Anger is what hope becomes, once hope is crashed against brutal reality. Hope is what anger becomes, once anger is put to work.
Sometimes you wonder what the point of it all is.
Having spent the past eight weeks fighting to represent my home town again, I would be a liar if I said the thought that I might lose the election hadn't crossed my mind. It did every day. And I would be even more of a liar if I said I never wondered if life out of politics might not be a little easier. A little calmer. Happier. Possibly, happier.
But there clearly is a point to it all. And that point is glaringly obvious to me now, after the events of the past 48 hours. Why are we all so angry about Grenfell Tower? It is painfully evident that a group of people that should have been listened to were not. Hear the residents who've spoken out already and the controlled anger is audible. That anger is rising. Before long it will be uncontrollable.
And as the death toll rises, people will, of course demand to know why.
The inquest will follow. There will be a public inquiry. The causes must be known in all their detail. I would not second guess what that inquiry will have to say. I can only repeat Sadiq Khan's plea that an interim report is produced quickly. Some wounds never heal. But any healing that can be done will begin with understanding what went wrong, so it must be done quickly.
Yet, when I heard the news and saw what was happening, in the pit of my stomach, I just wanted to scream out. In 2009, I was a Southwark local councillor when the Lakanal tower block fire happened in my ward. A foreshadow of this week's events. A horrible future echo that I have been going over and over in my mind.
From the woman from Lakanal who I encountered just after the blaze in a tenants hall, having to beg a council officer to pay for the nappies her child needed, to each of the funerals, and the sound of a young Camberwell woman singing Leonard Cohen's Hallelujah at the memorial on the grass in the middle of the estate. I am right back there. I don't know how those from the Grenfell block are feeling, but I know how the Lakanal fire was. And I cannot cope with the idea that those deaths did not stop more deaths.
Anger doesn't begin to describe it.
If the question is, as it must be, could this have been stopped, then I already feel as though I know the answer. Maybe there will be complicated circumstances we are unaware of, and, of course no one should prejudge, but the similarities are so uncanny. In addition to the horrific distress faced by those burnt out of their homes, we have the grim reality that the flaws in that building should have been prevented.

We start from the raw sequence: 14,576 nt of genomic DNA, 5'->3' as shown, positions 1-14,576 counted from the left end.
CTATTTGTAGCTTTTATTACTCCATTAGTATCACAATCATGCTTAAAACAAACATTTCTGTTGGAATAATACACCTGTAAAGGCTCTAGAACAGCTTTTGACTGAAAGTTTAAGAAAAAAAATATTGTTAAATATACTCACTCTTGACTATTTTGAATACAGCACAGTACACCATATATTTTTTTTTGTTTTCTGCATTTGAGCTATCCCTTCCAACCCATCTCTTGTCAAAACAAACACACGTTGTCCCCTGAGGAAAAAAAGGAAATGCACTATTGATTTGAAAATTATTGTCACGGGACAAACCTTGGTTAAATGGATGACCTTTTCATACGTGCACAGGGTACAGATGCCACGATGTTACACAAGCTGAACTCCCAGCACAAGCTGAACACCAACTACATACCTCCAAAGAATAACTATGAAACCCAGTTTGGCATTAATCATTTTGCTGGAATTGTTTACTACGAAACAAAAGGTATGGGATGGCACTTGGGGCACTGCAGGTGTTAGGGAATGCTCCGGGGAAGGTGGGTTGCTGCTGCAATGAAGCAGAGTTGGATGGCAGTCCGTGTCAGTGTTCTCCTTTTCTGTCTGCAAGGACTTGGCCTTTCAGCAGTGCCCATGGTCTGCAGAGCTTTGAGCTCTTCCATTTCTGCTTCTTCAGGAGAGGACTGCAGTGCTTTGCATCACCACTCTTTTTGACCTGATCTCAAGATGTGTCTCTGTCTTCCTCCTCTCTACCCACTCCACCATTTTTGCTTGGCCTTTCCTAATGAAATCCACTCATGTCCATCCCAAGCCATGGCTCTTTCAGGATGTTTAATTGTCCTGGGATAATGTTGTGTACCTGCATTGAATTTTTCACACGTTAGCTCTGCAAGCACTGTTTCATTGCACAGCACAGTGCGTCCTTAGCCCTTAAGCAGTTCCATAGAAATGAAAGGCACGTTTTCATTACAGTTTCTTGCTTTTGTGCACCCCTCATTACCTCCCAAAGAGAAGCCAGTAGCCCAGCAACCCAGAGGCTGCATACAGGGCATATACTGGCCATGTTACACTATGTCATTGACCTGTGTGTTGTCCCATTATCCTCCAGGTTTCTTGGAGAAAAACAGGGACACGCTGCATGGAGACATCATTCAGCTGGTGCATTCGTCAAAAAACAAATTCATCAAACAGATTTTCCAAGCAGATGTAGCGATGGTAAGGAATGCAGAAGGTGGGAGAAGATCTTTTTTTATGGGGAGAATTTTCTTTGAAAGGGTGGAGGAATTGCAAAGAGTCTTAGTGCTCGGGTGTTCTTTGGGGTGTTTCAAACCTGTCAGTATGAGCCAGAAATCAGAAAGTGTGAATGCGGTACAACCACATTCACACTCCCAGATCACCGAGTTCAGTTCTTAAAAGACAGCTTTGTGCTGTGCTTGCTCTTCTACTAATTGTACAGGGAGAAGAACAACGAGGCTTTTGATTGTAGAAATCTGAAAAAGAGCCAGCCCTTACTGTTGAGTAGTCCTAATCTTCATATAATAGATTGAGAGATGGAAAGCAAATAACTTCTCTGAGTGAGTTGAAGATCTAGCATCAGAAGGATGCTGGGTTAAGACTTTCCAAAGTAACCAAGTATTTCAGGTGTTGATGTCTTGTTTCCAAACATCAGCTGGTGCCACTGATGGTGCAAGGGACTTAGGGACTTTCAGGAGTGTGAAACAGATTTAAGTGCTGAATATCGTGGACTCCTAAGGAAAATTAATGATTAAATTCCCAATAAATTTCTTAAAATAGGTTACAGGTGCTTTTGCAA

How was this allowed to happen? Horrendously we cannot avoid the conclusion that there is a view that some people in our country don't matter. That they don't count.
This is inequality at its most brutal.
From the reports, it seems that residents were not heard when they were worried. That the local authority seems to be demonstrating the traits of an arm of the state insufficiently concerned with the dignity of all people, no matter how rich or poor. I am not in west London, I am in Merseyside, but I recognise the anger of people who have been ignored until it's far, far too late.
For me, then, there is another parallel. Hillsborough.
Because the tragedy that happened in 1989 didn't just come out of nowhere. The Hillsborough Independent Panel in 2011 laid out in terrible detail how the ground had been laid for the disaster in the years previously. Poor policing at football games - and a widespread prejudice against people who were written off as a lower life-form just for having the cheek to support a football team - was the grounding for a disaster that happened simply because the state failed completely to take basic care of its own citizens.
Plenty of people - well before April 1989 - knew that what went on in policing of football matches wasn't right. But who was going to listen to them? Who would listen to a bunch of footie supporters complain?
So, when even your testimony - the words you say - count for less than the average person because of who you are not what you say, then that is real inequality. It is impossible to be heard, not because of any deficiency on the part of the speaker, but rather because the person who needs to listen just won't.
In the end, justice for Hillsborough victims, survivors and all their families will have taken at least 30 years. All because those with power refused to listen, both before and after the disaster.
If people from west London were likewise ignored, I can imagine why. The British class system at work once again.
It stinks. And we should all be collectively, loudly, angry.
This is why I am so grateful for democracy, and for the election we just had. Because in the battle for all to be heard equally, there is the time in which we all count for one, and no one counts more than one. And that is when we vote.
The Tories, with all their money. All their piles of money. They can do much to try and block Labour and our values. But despite the Prime Minister's ambition to sweep Labour away, she could not. We could stop her because we had something better than money. We had the Labour family.
The Labour family could show that by listening to people and acting on what we heard we could win vote by vote by vote. One by one. Add them all up. Each counting for one, no one more than one. But altogether a great number.
Yes, the Tories got more votes than us. They did, and there is no point denying. But it was proof of a basic principle: it's not arrogance that wins elections. Theresa May thought she was entitled to a huge majority. She was entitled to no such thing. You get great majorities when you work for them. When you are prepared to listen.
Alison McGovern is the Labour MP for Wirral South